Gareth Thyer-Jones, Managing Director of Talented Teacher Jobs, considers the implications of the global shortage of teachers.
The UK is not the only country to have a teacher recruitment problem. According to the United Nations (UN) nearly half the countries in the world have an “acute” teacher shortage. Many countries have to have untrained teachers to teach in their classrooms and this in turn devalues the teaching profession as well as only providing an inferior education to students. It isn’t just schools and children that are suffering. There is now a commitment to lifelong learning, probably best defined by UNESCO:-
Every person, at every stage of their life should have lifelong learning opportunities to acquire the knowledge and skills they need to fulfil their aspirations and contribute to their societies.
This implies that there should be more provision for adult education around the world. This make sense, as adults need to be trained to use new technology in order for the workforce to raise the Gross Domestic Product (GDP) of the countries they live in. An untrained workforce does not contribute to the GDP as much as one that is trained and well-educated.
However, if the global teacher shortages continue, and the world’s population continues to grow, the quality of education will not improve. The will to improve state schools is certainly present, but unless governments are prepared to increase education budgets and offer incentives to teachers and would-be teachers, future generations of children around the world will suffer.
It’s important that we give back to education to help raise awareness of issues across the globe that impact on us all. That’s why we have partnered with Think Global to make a contribution and ensure this message is heard across the world about key issues that face future generations and ours.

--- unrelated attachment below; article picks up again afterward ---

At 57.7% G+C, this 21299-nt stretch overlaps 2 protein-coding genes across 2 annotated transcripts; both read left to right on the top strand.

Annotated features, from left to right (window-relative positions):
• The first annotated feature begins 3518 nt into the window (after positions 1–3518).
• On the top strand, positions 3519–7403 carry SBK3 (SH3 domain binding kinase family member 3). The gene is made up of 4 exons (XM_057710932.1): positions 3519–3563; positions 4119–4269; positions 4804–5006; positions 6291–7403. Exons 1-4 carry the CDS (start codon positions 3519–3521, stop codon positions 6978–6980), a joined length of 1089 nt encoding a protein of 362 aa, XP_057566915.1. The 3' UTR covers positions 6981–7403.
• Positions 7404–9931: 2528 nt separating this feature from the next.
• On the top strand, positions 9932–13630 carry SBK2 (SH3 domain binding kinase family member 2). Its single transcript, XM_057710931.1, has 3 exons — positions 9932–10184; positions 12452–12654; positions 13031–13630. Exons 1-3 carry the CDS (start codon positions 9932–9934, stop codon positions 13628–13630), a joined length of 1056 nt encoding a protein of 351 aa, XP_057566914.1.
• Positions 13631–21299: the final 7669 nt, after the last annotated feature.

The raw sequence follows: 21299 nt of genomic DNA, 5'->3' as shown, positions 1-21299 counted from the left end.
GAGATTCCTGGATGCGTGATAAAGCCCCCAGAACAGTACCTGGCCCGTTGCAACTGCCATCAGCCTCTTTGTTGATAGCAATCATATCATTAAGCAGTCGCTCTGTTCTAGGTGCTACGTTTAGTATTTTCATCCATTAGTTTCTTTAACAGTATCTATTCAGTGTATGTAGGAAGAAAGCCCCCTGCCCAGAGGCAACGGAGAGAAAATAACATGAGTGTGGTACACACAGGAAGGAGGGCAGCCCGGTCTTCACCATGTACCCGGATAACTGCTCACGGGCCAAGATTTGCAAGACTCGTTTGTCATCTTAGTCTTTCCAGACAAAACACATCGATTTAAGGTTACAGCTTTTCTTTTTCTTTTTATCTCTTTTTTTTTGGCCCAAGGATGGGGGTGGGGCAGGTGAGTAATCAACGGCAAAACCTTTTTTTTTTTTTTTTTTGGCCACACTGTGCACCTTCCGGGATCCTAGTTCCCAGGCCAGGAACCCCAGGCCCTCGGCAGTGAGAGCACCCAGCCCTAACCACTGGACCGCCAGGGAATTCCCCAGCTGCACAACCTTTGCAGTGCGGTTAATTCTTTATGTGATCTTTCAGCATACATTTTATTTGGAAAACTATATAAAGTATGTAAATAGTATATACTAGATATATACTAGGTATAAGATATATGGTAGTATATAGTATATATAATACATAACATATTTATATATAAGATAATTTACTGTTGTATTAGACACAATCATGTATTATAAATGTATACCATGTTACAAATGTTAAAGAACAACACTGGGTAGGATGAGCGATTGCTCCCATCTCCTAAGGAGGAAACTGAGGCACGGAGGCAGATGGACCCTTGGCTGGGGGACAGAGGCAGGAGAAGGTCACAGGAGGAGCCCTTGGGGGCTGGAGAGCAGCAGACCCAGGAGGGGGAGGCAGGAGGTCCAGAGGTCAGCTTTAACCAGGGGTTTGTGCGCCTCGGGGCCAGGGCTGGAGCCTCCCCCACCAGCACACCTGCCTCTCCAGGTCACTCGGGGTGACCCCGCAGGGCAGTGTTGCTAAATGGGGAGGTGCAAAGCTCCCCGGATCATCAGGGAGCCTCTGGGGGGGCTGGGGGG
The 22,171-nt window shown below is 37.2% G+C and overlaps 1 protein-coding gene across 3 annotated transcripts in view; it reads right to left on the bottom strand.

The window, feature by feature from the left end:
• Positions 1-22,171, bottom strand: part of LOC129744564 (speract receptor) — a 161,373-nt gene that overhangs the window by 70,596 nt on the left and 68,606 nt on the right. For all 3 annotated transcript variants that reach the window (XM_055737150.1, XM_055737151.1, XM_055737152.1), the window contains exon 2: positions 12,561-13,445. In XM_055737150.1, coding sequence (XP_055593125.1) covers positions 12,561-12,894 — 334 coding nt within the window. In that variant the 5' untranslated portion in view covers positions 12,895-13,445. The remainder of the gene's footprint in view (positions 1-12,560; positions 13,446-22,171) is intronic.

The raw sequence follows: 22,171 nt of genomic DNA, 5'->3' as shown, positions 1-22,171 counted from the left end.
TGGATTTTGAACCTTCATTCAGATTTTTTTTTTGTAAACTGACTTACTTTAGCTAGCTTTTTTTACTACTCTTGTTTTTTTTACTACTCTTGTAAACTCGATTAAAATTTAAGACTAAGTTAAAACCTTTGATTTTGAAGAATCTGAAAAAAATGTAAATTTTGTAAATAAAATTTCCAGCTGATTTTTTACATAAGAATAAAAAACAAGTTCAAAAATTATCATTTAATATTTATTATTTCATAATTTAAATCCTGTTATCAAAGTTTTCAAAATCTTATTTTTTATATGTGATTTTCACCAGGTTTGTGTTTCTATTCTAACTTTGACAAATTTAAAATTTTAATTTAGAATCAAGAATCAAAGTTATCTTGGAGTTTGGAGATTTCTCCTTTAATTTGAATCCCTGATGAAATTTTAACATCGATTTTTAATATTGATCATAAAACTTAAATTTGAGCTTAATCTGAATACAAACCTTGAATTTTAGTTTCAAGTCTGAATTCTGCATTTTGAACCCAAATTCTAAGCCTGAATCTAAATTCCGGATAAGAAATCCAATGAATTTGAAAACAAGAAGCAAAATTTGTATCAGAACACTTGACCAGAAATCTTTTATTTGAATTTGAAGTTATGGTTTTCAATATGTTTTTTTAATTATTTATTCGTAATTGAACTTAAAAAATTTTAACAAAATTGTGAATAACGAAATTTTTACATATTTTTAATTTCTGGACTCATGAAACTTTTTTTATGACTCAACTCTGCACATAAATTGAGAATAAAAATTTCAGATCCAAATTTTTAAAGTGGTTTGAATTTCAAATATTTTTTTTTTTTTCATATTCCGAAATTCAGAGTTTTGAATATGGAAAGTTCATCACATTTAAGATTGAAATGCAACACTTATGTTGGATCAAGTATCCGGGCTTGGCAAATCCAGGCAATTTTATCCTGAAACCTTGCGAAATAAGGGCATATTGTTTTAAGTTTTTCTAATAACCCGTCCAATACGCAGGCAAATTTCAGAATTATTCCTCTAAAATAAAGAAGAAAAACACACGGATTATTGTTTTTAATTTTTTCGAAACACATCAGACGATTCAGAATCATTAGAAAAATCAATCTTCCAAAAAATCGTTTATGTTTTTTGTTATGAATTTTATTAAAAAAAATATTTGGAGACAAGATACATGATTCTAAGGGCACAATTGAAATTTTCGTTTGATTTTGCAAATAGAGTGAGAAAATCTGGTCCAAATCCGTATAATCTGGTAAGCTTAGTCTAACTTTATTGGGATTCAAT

In Africa, which has the fastest-growing school-age population globally, 70 percent of countries have “critical” teacher shortages in their primary education sectors.
In countries such as Pakistan, Cambodia and Ethiopia, class sizes average 64 students. It is not surprising that teachers in such schools are demoralised, stressed and leaving the profession.
In low-income countries, teachers often must supplement their income by taking up second jobs. Of course, this means that when they go into class after not having sufficient time to relax, they become more stressed and disheartened.
In countries such as Finland, China, South Korea and Singapore, teachers are highly respected and valued. This is reflected in their pay scales. Teachers who are paid well tend to remain in the teaching profession, while others leave because they feel undervalued. Until teachers’ pay increases around the world, there will undoubtedly be teacher shortages and the quality of teachers in schools will not be of the best possible standard.
If you are thinking about taking a sabbatical and volunteering to work overseas, you might return feeling differently about your current job. it may not be ideal, but at least you are not working under the same constraints as most teachers in the global south.
On the other hand, if you are thinking of changing your current position, search Talented Teacher Jobs and you may find your dream job!
More reading on this issue:
- Quartz, 6 October 2016: African countries are facing the world’s worst teacher shortage
- Education in Crisis, 2015: Global Teacher Shortage Threatens Education 2030 – includes infographics (like the ones shown above) based on UNESCO statistics.
- World Economic Forum, December 2015: Where are the worst teacher shortages?
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